At this year’s Annual Shareholders’ Meeting, seed specialist KWS will be initiating a generational change to be implemented in several steps. Continuity, family tradition and expertise are the focus of the future Supervisory and Executive Board line-ups.

Andreas J. Büchting (74), Chairman of the Supervisory Board of KWS SAAT SE & Co. KGaA and general partner KWS SE, will resign from his position as scheduled at the end of his period in office in December 2022. At the request of the KWS SE family shareholders Büchting and Oetker, the current spokesperson of the Executive Board, Hagen Duenbostel (51), will be recommended as his successor starting in 2025 at the Annual Shareholders’ Meeting on December 6, 2022, and will subsequently begin the customary two-year cooling-off period on this date. It is intended that the former spokesperson of the Executive Board, Philip von dem Bussche (71), will assume the office of Chairman of the Supervisory Board on an interim basis through the end of 2024.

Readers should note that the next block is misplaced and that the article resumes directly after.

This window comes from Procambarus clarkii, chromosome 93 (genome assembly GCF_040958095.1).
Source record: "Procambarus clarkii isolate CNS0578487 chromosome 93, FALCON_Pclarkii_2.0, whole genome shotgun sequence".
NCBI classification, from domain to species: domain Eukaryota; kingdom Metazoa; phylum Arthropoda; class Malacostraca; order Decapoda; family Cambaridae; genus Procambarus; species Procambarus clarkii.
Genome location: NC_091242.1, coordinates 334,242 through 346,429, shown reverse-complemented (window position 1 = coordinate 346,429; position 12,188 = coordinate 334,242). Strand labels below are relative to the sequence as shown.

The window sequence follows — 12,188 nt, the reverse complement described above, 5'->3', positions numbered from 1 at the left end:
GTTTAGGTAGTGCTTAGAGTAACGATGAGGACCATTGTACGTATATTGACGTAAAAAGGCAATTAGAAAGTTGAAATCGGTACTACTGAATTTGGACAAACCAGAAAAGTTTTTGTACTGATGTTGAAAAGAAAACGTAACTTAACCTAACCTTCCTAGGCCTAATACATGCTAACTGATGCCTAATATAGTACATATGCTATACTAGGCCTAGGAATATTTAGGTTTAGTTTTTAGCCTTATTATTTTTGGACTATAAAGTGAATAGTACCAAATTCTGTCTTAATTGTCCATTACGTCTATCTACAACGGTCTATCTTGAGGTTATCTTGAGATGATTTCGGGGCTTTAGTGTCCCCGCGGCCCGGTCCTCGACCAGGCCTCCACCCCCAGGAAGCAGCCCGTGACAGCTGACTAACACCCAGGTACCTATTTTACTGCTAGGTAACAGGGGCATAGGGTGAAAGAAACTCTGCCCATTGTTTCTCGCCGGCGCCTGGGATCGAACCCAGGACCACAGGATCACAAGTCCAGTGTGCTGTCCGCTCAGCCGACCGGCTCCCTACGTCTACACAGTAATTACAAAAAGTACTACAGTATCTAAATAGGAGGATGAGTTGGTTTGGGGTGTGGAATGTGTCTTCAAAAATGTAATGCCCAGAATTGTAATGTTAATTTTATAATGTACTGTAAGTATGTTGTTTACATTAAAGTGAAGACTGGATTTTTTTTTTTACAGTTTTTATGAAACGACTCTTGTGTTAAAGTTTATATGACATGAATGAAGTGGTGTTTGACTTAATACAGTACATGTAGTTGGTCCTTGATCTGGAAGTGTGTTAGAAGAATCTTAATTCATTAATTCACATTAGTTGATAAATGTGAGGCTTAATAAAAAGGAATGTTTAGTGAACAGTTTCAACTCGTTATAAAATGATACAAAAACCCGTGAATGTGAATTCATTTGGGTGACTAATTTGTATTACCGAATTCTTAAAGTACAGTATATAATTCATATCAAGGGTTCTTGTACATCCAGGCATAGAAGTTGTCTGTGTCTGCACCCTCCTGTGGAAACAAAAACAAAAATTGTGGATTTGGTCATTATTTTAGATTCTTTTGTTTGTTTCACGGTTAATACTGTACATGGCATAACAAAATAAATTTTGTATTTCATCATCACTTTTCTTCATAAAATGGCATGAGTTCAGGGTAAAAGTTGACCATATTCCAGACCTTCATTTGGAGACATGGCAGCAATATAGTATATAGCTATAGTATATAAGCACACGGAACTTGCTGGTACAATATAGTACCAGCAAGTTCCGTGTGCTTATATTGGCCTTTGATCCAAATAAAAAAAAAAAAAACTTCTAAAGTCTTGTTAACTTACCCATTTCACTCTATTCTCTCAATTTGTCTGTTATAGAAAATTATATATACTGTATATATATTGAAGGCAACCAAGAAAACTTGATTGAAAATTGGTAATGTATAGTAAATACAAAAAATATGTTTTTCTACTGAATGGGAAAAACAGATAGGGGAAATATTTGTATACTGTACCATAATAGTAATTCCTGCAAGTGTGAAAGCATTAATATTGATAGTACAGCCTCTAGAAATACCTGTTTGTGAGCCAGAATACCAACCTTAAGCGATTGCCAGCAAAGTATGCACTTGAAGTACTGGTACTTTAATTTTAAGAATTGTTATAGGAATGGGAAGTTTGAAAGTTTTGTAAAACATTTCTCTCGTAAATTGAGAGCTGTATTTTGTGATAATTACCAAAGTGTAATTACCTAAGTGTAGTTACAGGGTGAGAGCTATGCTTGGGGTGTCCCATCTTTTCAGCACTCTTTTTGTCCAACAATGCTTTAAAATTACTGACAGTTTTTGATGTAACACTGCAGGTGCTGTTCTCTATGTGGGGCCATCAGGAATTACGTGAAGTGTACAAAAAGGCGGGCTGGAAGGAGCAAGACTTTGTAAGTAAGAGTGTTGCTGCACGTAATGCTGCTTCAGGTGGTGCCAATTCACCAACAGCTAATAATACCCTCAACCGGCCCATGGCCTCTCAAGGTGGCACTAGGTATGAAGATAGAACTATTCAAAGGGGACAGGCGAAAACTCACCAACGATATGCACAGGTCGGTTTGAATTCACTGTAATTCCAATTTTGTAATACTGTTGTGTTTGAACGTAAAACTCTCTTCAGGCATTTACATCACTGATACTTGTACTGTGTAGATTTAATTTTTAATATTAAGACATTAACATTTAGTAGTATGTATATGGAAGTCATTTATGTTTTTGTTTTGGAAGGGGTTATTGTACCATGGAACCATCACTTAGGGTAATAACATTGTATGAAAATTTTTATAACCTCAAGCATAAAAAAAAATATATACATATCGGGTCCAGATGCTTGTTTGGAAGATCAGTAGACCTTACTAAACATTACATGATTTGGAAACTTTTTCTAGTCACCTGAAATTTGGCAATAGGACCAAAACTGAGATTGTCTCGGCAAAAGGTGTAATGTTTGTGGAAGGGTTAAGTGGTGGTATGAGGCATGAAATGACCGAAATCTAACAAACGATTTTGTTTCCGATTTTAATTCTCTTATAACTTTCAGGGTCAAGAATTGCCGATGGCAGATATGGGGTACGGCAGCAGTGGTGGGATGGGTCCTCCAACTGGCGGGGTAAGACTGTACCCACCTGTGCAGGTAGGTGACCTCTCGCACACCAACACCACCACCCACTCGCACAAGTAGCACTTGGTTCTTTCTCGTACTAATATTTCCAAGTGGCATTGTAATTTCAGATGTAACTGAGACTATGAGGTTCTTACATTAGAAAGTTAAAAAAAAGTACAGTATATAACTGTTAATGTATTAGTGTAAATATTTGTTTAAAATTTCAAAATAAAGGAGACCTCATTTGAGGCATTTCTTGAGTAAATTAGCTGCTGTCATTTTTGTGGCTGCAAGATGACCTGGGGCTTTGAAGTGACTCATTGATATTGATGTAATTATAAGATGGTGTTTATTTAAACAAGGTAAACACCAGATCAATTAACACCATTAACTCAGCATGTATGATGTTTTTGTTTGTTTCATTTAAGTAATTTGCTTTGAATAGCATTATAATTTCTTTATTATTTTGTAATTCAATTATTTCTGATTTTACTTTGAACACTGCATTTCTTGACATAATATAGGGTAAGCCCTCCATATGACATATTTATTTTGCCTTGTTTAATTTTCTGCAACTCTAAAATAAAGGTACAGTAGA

Felix Büchting (47) will succeed Hagen Duenbostel as the Executive Board spokesperson. With these decisions, the two top management positions will be filled for the long term.

Overview of the intended changes in the Executive Board and areas of responsibility:

  • End of 2021: Léon Broers will leave the KWS Executive Board as scheduled. Felix Büchting will assume responsibility of Research and Breeding. Peter Hofmann will assume responsibility of Cereals, Vegetables, Oilseed Rape/Special Crops & Organic Seed.
  • January 2022: Nicolás Wielandt, currently Head of Corn Europe, will join the KWS Executive Board. He will take over responsibility for Corn Europe (Peter Hofmann) and Corn South America (Hagen Duenbostel).
  • Fiscal Year 2021/2022: Responsibility for Corporate Governance, Compliance and Risk Management will be allocated to CFO Eva Kienle.
  • January 2023: Felix Büchting will assume the position Spokesperson of the Executive Board and responsibility for Group Strategy from Hagen Duenbostel. Nicolás Wielandt will take charge of Corn North America and Corn China and will therefore be responsible for the entire Corn segment.

KWS is a seed specialist among the world’s leading seed companies and has been independently managed and sustainably developed by the founding families since 1856. With the appointment of Felix Büchting as a seventh-generation representative of the founding family, and Marie Th. Schnell, who in 2016 succeeded her father Arend Oetker as a member of the Supervisory Board, the Büchting and Oetker shareholder families have underpinned their personal dedication and commitment to the company.